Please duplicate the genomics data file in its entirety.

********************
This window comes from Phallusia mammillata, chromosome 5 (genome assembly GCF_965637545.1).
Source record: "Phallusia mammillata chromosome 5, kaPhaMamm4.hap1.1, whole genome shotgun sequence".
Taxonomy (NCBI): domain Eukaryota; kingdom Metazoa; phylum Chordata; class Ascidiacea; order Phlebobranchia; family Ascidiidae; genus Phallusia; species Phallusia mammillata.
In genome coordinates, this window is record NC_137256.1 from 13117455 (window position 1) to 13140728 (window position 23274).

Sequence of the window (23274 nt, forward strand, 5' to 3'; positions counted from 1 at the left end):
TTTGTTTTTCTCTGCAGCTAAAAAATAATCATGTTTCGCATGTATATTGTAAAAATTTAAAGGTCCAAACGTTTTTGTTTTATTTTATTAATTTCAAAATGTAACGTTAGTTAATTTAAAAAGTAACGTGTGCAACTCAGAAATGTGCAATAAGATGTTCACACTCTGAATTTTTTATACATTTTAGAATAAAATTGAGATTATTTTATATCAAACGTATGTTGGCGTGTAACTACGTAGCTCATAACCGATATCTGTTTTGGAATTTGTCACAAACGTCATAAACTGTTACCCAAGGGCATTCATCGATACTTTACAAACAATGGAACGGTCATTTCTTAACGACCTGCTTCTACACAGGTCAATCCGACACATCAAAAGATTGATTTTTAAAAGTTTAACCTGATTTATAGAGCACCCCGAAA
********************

This window comes from Phallusia mammillata, chromosome 5 (genome assembly GCF_965637545.1).
Source record: "Phallusia mammillata chromosome 5, kaPhaMamm4.hap1.1, whole genome shotgun sequence".
Taxonomy (NCBI): domain Eukaryota; kingdom Metazoa; phylum Chordata; class Ascidiacea; order Phlebobranchia; family Ascidiidae; genus Phallusia; species Phallusia mammillata.
In genome coordinates, this window is record NC_137256.1 from 13117455 (window position 1) to 13140728 (window position 23274).

Sequence of the window (23274 nt, forward strand, 5' to 3'; positions counted from 1 at the left end):
TTTGTTTTTCTCTGCAGCTAAAAAATAATCATGTTTCGCATGTATATTGTAAAAATTTAAAGGTCCAAACGTTTTTGTTTTATTTTATTAATTTCAAAATGTAACGTTAGTTAATTTAAAAAGTAACGTGTGCAACTCAGAAATGTGCAATAAGATGTTCACACTCTGAATTTTTTATACATTTTAGAATAAAATTGAGATTATTTTATATCAAACGTATGTTGGCGTGTAACTACGTAGCTCATAACCGATATCTGTTTTGGAATTTGTCACAAACGTCATAAACTGTTACCCAAGGGCATTCATCGATACTTTACAAACAATGGAACGGTCATTTCTTAACGACCTGCTTCTACACAGGTCAATCCGACACATCAAAAGATTGATTTTTAAAAGTTTAACCTGATTTATAGAGCACCCCGAAA